GRAND RAPIDS, Mich. (WOOD) — A new initiative in downtown Grand Rapids aims to make the mundane bright and welcoming.
“Jennifer from Mobile GR was like, ‘Hey, we have these kind of ugly booths that are all over the city, why don’t we do a program to freshen them up?'” Moore said, adding the ticket booths are often times one of the first things people see when they come into the city.
They wanted to turned the ticket booths into something beautiful, so they started looking for emerging artists to paint murals on them.
“We tried to select artists that didn’t have a lot of big murals throughout the city as well to give an opportunity to people who are starting out,” Moore said.
The artists were given the prompt of creating something “welcoming.”
One artist chosen to paint a ticket booth was Rhiannan Sibbald, a muralist and illustrator who painted the ticket booth behind the Van Andel Arena.
She said she had wanted to work with DGRI for a while, as she appreciates the placemaking and community work the organization has done.
She liked how the program highlights local talent and adds beauty to the downtown area.
“The initiative was basically to transform these mundane, run down structures into something that sparks the eye and sparks an area of interest where there normally wouldn’t be any,” she said.
Sibbald started drawing when she was a toddler. After graduating from Grand Valley State University with a degree in illustration, she worked various graphic art roles.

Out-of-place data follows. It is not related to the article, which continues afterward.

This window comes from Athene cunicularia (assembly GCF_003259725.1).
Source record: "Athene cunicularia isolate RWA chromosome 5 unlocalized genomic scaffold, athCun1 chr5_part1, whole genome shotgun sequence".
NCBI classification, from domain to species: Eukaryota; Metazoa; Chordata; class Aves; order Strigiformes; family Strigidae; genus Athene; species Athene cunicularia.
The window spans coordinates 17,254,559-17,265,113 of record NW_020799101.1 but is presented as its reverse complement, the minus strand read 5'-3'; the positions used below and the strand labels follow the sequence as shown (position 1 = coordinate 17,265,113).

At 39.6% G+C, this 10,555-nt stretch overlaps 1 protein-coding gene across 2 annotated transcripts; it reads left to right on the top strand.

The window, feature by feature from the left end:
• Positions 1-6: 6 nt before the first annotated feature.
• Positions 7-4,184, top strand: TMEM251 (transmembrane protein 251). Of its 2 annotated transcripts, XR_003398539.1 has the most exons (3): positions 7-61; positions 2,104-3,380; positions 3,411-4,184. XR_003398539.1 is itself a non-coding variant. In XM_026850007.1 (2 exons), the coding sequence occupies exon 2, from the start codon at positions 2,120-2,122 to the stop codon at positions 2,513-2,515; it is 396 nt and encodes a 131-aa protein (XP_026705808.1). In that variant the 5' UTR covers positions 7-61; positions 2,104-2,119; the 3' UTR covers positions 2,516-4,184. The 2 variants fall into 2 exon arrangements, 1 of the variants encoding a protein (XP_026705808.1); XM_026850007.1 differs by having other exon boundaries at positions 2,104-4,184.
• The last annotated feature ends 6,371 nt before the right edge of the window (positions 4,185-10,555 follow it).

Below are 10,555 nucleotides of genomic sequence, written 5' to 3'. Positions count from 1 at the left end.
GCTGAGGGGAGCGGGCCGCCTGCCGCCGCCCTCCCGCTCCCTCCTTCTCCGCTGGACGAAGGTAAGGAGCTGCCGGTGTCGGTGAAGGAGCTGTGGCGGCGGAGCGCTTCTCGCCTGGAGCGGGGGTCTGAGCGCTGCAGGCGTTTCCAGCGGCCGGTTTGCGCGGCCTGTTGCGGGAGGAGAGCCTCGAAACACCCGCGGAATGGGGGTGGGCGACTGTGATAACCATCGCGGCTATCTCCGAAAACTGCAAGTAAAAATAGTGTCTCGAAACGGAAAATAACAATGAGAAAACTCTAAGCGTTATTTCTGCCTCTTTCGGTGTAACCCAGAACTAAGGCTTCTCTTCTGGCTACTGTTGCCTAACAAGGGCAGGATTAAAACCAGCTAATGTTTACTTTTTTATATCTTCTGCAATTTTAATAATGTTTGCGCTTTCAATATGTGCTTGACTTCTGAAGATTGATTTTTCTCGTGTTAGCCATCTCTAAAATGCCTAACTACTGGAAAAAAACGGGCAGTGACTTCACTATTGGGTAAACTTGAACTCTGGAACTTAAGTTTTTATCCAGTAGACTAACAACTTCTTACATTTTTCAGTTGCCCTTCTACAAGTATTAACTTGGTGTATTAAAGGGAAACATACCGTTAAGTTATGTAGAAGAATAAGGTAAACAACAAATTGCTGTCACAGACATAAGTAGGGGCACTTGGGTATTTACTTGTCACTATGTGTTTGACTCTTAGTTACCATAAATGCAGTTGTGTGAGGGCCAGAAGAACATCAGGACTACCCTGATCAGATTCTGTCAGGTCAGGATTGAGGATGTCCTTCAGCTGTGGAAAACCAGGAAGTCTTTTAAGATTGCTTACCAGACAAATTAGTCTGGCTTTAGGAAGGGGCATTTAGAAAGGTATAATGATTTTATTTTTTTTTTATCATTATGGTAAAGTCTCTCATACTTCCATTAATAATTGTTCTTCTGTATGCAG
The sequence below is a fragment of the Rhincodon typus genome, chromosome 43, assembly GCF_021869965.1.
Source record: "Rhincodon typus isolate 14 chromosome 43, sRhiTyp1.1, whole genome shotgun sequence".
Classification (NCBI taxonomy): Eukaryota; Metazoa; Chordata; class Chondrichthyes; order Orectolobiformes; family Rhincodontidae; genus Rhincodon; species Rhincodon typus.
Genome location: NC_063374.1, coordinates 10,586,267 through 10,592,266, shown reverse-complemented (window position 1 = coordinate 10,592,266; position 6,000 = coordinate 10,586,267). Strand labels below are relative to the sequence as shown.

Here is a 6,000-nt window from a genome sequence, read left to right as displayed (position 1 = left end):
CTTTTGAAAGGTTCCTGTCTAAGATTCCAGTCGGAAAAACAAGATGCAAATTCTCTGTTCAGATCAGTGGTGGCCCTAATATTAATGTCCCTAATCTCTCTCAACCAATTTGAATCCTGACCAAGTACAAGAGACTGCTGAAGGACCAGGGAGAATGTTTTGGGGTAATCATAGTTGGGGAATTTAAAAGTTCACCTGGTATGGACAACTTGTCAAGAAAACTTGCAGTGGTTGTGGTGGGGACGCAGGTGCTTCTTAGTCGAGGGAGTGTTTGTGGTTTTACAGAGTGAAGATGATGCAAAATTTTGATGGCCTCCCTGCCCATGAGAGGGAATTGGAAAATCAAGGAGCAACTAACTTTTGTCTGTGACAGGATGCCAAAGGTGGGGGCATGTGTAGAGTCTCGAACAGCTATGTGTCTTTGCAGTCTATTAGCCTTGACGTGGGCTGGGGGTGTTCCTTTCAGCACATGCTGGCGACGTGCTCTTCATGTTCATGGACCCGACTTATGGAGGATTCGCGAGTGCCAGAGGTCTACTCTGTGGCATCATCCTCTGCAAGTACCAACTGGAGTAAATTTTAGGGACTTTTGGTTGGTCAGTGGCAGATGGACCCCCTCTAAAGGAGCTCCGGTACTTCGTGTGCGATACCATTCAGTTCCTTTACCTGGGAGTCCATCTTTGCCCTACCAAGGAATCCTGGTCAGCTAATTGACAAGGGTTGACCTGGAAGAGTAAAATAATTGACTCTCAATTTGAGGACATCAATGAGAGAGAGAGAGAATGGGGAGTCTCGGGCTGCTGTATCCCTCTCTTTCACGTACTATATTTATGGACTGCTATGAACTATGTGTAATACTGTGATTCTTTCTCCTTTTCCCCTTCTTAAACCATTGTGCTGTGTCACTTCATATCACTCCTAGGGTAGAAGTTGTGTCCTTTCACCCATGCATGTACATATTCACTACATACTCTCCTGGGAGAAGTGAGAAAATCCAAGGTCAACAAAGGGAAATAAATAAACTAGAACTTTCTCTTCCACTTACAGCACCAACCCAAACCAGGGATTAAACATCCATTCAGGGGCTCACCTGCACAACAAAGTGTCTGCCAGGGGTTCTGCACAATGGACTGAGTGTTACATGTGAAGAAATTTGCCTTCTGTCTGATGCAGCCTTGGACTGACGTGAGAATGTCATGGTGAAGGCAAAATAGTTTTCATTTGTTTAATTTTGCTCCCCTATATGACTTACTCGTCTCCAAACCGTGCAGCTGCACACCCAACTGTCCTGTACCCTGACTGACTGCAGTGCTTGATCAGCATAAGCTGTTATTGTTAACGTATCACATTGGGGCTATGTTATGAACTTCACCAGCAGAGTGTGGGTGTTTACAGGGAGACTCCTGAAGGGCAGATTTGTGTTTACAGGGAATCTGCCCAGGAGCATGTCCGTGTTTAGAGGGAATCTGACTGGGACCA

About two years ago, she started pursuing art and murals full time, she said.
Public art adds a new element of excitement and challenge, she said, as it’s accessible to everyone.
The mural she painted is a “whimsical dreamscape,” she explained, an escape from the day-to-day harsh realities. Her style includes lots of “love and light,” florals, botanicals and playful characters.
“My inspiration would be, ‘How can I spark a sense of joy and a sense of imagination to someone whose just walking by or pulling into a ticket booth?'” she explained.
She hopes people who see her artwork will contemplate not taking life so seriously.
“It’s really important to prioritize play,” she said. “I love to work and it’s both a blessing and a curse, and I have to remind myself to take a break and appreciate simple joys, look at the world in a childlike sense and just appreciate the beauty that the world has to offer.”
DGRI is working on publishing a map of the ticket booths.